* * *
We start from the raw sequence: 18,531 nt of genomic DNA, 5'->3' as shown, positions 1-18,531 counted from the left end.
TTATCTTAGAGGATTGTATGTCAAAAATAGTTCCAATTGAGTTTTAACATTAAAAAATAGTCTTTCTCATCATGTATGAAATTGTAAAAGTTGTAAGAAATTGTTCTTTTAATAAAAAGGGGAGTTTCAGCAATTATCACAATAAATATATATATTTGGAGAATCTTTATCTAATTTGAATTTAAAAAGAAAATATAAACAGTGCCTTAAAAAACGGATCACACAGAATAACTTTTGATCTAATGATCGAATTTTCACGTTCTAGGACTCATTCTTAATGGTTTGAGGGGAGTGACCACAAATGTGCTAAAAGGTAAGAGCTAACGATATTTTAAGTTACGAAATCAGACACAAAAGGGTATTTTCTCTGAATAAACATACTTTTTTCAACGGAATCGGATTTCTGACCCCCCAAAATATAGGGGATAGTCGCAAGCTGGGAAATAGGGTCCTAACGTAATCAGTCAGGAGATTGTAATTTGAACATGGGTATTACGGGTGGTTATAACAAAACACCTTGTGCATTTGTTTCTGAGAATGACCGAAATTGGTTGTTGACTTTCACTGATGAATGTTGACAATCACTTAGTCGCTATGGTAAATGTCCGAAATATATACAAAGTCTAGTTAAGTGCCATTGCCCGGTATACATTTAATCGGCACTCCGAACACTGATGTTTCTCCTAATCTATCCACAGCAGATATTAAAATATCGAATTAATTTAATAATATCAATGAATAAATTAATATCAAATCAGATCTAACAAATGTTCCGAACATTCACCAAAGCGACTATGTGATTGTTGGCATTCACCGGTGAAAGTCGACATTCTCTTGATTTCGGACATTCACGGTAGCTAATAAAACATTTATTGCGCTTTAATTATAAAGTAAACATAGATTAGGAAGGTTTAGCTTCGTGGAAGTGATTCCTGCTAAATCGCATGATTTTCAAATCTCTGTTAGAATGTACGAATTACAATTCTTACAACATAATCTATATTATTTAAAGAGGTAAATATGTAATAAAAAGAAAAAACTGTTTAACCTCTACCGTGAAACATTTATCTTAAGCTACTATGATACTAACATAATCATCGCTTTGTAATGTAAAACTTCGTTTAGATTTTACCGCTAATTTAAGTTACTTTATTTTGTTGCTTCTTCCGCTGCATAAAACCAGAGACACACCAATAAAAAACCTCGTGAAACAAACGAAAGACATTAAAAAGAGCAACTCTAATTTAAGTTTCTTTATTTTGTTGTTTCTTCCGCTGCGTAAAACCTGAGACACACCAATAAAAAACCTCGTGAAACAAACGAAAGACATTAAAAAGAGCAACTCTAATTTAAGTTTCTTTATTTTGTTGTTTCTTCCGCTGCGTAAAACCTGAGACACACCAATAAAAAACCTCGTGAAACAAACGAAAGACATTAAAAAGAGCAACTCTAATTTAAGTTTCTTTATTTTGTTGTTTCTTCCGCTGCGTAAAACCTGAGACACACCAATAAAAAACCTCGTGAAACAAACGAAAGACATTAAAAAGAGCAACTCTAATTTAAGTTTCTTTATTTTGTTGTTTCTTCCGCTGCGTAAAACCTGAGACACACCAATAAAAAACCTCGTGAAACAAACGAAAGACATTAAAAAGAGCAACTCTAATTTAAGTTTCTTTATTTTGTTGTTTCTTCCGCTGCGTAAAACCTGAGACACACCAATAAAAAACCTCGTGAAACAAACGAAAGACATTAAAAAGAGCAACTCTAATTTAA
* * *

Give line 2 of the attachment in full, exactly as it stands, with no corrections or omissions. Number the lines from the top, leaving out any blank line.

TTATCTTAGAGGATTGTATGTCAAAAATAGTTCCAATTGAGTTTTAACATTAAAAAATAGTCTTTCTCATCATGTATGAAATTGTAAAAGTTGTAAGAAATTGTTCTTTTAATAAAAAGGGGAGTTTCAGCAATTATCACAATAAATATATATATTTGGAGAATCTTTATCTAATTTGAATTTAAAAAGAAAATATAAACAGTGCCTTAAAAAACGGATCACACAGAATAACTTTTGATCTAATGATCGAATTTTCACGTTCTAGGACTCATTCTTAATGGTTTGAGGGGAGTGACCACAAATGTGCTAAAAGGTAAGAGCTAACGATATTTTAAGTTACGAAATCAGACACAAAAGGGTATTTTCTCTGAATAAACATACTTTTTTCAACGGAATCGGATTTCTGACCCCCCAAAATATAGGGGATAGTCGCAAGCTGGGAAATAGGGTCCTAACGTAATCAGTCAGGAGATTGTAATTTGAACATGGGTATTACGGGTGGTTATAACAAAACACCTTGTGCATTTGTTTCTGAGAATGACCGAAATTGGTTGTTGACTTTCACTGATGAATGTTGACAATCACTTAGTCGCTATGGTAAATGTCCGAAATATATACAAAGTCTAGTTAAGTGCCATTGCCCGGTATACATTTAATCGGCACTCCGAACACTGATGTTTCTCCTAATCTATCCACAGCAGATATTAAAATATCGAATTAATTTAATAATATCAATGAATAAATTAATATCAAATCAGATCTAACAAATGTTCCGAACATTCACCAAAGCGACTATGTGATTGTTGGCATTCACCGGTGAAAGTCGACATTCTCTTGATTTCGGACATTCACGGTAGCTAATAAAACATTTATTGCGCTTTAATTATAAAGTAAACATAGATTAGGAAGGTTTAGCTTCGTGGAAGTGATTCCTGCTAAATCGCATGATTTTCAAATCTCTGTTAGAATGTACGAATTACAATTCTTACAACATAATCTATATTATTTAAAGAGGTAAATATGTAATAAAAAGAAAAAACTGTTTAACCTCTACCGTGAAACATTTATCTTAAGCTACTATGATACTAACATAATCATCGCTTTGTAATGTAAAACTTCGTTTAGATTTTACCGCTAATTTAAGTTACTTTATTTTGTTGCTTCTTCCGCTGCATAAAACCAGAGACACACCAATAAAAAACCTCGTGAAACAAACGAAAGACATTAAAAAGAGCAACTCTAATTTAAGTTTCTTTATTTTGTTGTTTCTTCCGCTGCGTAAAACCTGAGACACACCAATAAAAAACCTCGTGAAACAAACGAAAGACATTAAAAAGAGCAACTCTAATTTAAGTTTCTTTATTTTGTTGTTTCTTCCGCTGCGTAAAACCTGAGACACACCAATAAAAAACCTCGTGAAACAAACGAAAGACATTAAAAAGAGCAACTCTAATTTAAGTTTCTTTATTTTGTTGTTTCTTCCGCTGCGTAAAACCTGAGACACACCAATAAAAAACCTCGTGAAACAAACGAAAGACATTAAAAAGAGCAACTCTAATTTAAGTTTCTTTATTTTGTTGTTTCTTCCGCTGCGTAAAACCTGAGACACACCAATAAAAAACCTCGTGAAACAAACGAAAGACATTAAAAAGAGCAACTCTAATTTAAGTTTCTTTATTTTGTTGTTTCTTCCGCTGCGTAAAACCTGAGACACACCAATAAAAAACCTCGTGAAACAAACGAAAGACATTAAAAAGAGCAACTCTAATTTAA